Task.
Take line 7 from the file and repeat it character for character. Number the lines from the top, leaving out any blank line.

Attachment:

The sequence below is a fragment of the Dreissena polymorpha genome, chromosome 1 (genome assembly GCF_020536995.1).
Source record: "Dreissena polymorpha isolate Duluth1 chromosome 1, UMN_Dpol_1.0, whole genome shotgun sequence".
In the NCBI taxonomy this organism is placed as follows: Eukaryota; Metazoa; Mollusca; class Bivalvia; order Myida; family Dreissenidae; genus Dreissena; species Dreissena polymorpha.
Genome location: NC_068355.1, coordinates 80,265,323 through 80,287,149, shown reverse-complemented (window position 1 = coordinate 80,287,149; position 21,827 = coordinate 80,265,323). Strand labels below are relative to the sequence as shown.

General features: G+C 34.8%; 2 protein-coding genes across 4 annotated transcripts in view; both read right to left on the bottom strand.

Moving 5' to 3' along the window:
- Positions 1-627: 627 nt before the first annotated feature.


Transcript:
- Positions 1-627: 627 nt before the first annotated feature.